Revisionist in scope, by focusing on national comparison and contrast rather than primarily gender-inflected women’s literary history, this project seeks to overturn critical commonplaces current in the field of early modern women’s writing.
- Are common poetic genres visible across the geographical reach of the project?
- Are any poetic forms and/or genres unique to the any of the nations involved in this study, such as the waulking-song (òran luaidh) in the Scottish Gaelic song tradition?
- Are there connections between 'Celtic' and 'Anglophone' traditions?
- Did women poets writing from various geographical locations have an awareness of other women poets, either within their own culture or further afield?
- How does a study of women’s poetry in these comparative linguistic and comparative contexts change how scholars have written about the concept of ‘authorship’ for women?
- In what ways did linguistic difference affect modes of dissemination and/or forms of publication (including manuscript/scribal transmission and publication)?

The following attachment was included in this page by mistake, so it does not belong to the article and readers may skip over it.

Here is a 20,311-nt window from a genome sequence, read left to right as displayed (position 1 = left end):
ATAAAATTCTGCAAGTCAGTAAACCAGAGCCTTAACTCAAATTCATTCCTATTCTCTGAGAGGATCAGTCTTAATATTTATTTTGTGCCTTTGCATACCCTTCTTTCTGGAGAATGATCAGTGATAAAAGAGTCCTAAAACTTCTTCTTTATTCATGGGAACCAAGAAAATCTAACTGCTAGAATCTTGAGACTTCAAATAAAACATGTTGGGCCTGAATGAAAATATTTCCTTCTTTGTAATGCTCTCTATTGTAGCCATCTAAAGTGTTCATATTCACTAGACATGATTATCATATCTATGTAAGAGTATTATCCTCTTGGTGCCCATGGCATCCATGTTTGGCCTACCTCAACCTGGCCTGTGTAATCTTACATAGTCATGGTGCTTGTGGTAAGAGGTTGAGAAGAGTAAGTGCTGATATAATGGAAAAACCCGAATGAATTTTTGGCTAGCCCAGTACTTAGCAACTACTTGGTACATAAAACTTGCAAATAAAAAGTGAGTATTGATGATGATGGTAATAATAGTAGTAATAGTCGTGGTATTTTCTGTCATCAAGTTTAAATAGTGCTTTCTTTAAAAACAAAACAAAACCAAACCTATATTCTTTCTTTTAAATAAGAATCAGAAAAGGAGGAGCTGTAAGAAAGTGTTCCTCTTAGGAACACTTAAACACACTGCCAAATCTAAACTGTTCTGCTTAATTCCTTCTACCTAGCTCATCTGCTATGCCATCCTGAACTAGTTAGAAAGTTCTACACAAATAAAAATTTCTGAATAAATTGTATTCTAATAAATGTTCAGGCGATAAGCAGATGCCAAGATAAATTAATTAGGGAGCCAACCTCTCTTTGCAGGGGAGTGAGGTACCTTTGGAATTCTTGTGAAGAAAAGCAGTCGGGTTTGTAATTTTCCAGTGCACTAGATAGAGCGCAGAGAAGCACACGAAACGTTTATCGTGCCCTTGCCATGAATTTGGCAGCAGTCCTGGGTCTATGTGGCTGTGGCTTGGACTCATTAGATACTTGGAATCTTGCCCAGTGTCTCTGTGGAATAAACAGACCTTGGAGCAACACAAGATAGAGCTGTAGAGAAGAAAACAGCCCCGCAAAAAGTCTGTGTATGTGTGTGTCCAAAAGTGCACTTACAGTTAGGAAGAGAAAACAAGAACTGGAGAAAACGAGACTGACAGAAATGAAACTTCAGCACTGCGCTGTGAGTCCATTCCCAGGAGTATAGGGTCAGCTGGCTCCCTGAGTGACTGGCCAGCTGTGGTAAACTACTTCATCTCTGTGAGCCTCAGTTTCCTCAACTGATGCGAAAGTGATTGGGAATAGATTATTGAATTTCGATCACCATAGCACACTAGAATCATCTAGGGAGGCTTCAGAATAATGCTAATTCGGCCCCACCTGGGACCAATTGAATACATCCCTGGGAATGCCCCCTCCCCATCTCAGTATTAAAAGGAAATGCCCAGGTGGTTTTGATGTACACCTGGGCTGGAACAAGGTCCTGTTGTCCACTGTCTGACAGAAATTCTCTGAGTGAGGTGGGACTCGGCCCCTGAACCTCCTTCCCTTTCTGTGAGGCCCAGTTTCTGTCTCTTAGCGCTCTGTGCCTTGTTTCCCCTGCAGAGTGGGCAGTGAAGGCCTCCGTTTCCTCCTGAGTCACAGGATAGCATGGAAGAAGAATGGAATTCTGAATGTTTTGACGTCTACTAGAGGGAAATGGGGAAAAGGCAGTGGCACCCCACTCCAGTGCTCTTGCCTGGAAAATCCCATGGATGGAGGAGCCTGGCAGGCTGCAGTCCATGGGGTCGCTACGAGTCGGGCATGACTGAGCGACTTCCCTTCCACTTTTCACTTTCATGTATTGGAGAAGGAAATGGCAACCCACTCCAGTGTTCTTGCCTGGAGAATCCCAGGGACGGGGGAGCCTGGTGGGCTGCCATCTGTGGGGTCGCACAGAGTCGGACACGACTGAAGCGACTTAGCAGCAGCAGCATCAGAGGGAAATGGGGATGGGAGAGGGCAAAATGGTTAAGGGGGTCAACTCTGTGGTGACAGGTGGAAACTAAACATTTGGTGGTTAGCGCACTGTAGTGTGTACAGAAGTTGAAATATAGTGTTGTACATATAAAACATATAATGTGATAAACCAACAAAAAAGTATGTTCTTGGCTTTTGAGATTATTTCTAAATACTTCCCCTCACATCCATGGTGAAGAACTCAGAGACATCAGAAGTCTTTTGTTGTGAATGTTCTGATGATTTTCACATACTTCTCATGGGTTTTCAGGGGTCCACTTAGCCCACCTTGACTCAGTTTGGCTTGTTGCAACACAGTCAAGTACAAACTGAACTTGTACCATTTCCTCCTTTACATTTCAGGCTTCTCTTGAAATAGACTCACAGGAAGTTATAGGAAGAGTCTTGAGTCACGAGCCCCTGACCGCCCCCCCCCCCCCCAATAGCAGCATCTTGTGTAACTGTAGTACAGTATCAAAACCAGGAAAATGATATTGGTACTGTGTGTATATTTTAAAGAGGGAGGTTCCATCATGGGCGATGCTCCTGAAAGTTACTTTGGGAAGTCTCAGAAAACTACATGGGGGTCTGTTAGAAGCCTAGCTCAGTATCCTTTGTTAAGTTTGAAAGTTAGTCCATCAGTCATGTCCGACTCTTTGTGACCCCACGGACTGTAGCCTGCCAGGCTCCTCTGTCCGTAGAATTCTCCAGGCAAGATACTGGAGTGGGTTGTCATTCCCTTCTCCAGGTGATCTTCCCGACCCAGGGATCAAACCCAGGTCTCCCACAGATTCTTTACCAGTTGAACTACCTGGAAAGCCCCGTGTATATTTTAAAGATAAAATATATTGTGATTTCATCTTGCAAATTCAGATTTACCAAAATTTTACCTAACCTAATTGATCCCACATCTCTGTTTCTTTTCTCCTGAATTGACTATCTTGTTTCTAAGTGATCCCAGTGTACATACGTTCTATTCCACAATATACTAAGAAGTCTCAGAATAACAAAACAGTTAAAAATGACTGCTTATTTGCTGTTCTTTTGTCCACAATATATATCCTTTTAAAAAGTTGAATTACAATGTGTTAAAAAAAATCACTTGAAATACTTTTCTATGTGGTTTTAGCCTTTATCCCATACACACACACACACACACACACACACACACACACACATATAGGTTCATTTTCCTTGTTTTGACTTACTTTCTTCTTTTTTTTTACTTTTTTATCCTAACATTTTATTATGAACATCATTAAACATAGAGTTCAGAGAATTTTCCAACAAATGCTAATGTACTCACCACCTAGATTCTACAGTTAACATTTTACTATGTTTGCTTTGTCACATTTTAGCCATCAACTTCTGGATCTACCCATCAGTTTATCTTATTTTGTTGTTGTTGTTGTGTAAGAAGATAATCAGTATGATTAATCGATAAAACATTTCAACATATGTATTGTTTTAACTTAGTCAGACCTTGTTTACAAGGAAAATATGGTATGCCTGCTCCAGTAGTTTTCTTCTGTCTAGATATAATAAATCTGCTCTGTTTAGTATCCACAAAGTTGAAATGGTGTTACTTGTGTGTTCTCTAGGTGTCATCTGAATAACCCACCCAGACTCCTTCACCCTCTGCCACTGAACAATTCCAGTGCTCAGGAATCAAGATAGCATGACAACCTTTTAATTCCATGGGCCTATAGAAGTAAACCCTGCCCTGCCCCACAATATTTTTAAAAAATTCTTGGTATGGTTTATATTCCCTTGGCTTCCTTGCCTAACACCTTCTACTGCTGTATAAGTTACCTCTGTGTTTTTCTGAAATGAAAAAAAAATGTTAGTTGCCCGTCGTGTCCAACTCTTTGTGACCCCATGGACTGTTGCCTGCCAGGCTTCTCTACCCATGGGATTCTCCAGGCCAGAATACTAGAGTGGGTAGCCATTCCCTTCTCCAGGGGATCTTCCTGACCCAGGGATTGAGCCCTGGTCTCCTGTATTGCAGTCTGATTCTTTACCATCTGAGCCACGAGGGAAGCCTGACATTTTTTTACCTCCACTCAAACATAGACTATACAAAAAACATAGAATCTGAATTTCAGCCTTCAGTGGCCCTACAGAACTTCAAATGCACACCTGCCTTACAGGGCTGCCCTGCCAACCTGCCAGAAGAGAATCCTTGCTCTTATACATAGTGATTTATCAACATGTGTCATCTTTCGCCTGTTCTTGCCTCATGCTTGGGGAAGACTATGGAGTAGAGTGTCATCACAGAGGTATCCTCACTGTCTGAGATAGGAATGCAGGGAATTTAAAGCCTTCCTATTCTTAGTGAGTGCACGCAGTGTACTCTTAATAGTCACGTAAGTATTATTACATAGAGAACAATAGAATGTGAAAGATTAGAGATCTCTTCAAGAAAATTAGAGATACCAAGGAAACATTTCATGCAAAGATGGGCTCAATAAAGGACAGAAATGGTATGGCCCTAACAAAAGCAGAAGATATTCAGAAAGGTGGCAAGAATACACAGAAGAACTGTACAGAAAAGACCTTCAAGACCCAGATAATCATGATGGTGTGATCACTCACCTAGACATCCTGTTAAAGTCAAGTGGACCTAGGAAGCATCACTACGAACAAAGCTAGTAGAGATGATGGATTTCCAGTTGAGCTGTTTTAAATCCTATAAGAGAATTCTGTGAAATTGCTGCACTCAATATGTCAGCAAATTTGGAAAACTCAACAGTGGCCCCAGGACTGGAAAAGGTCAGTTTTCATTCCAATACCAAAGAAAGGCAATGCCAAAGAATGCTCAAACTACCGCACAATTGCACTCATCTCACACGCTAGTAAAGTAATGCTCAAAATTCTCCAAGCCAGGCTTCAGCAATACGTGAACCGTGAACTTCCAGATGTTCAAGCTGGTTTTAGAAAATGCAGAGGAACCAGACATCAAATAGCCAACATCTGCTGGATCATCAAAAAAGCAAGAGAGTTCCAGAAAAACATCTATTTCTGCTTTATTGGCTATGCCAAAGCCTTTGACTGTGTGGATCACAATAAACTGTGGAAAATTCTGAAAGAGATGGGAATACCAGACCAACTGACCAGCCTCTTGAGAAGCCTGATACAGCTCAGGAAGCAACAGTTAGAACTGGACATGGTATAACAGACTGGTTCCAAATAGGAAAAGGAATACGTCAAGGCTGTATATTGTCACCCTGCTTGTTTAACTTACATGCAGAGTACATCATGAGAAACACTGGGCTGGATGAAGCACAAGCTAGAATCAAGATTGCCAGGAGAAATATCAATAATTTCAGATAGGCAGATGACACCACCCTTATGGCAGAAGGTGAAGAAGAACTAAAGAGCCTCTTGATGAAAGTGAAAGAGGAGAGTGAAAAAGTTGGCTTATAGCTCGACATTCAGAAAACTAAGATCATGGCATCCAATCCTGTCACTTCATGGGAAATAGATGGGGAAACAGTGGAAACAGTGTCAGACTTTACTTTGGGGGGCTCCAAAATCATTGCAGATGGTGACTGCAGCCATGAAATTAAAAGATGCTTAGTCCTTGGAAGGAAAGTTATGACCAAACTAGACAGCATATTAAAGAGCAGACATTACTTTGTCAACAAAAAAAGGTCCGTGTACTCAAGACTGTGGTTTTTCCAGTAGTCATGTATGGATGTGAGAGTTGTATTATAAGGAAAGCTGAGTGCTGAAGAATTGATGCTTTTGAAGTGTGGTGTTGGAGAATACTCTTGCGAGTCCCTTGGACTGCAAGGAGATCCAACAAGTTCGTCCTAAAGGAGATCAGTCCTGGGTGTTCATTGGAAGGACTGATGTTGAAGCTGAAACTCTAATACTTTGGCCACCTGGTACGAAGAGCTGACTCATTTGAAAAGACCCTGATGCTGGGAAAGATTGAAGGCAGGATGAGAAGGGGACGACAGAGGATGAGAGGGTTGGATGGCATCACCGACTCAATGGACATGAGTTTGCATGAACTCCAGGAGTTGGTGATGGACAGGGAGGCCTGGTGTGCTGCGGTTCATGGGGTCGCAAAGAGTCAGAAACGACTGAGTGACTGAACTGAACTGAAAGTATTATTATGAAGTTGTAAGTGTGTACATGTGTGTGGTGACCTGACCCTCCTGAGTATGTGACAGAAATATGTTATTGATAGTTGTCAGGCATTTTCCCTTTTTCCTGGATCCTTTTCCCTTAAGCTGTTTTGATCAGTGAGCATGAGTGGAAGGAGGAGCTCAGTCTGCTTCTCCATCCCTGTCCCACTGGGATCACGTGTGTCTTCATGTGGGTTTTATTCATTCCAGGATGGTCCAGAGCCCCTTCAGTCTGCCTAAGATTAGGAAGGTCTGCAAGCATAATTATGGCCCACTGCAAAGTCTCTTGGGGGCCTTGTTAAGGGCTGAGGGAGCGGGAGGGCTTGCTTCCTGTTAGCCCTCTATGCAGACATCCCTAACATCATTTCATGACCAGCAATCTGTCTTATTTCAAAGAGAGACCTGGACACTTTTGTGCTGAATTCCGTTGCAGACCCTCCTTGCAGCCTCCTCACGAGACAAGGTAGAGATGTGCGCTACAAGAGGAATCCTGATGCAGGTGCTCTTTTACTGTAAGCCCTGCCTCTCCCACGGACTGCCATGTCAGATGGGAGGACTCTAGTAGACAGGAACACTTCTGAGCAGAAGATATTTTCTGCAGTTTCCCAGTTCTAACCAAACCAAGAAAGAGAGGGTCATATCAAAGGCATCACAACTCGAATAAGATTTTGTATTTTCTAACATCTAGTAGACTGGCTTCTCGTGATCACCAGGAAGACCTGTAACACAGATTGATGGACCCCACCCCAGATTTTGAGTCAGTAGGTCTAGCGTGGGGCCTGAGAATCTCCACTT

- What prominence should we attribute to linguistic difference as opposed to metrics (strict/free-metre) in evaluating women’s poetry?
- How was bardic culture different in Ireland Scotland and Wales, and how did this impact on women’s poetry in these different locations?
- To what extent is Anglophone material independent of respective native ‘bardic’ literary cultures’?
- Do women poets of a specific class write poetry which cuts across geographical and linguistic boundaries?
- Did women poets of the past subscribe to a national sense of identity or was their experience of space and place more, or equally, informed by local, familial, and/or religious attachment?
- Is it possible to speak of pan-Gaelic or pan-Celtic allegiance between women poets in this period or do national, political, social and religious differences divide them?
- How does a study of women poets in Ireland, Scotland and Wales challenge the accepted canon of women poets from the period 1400 to 1800?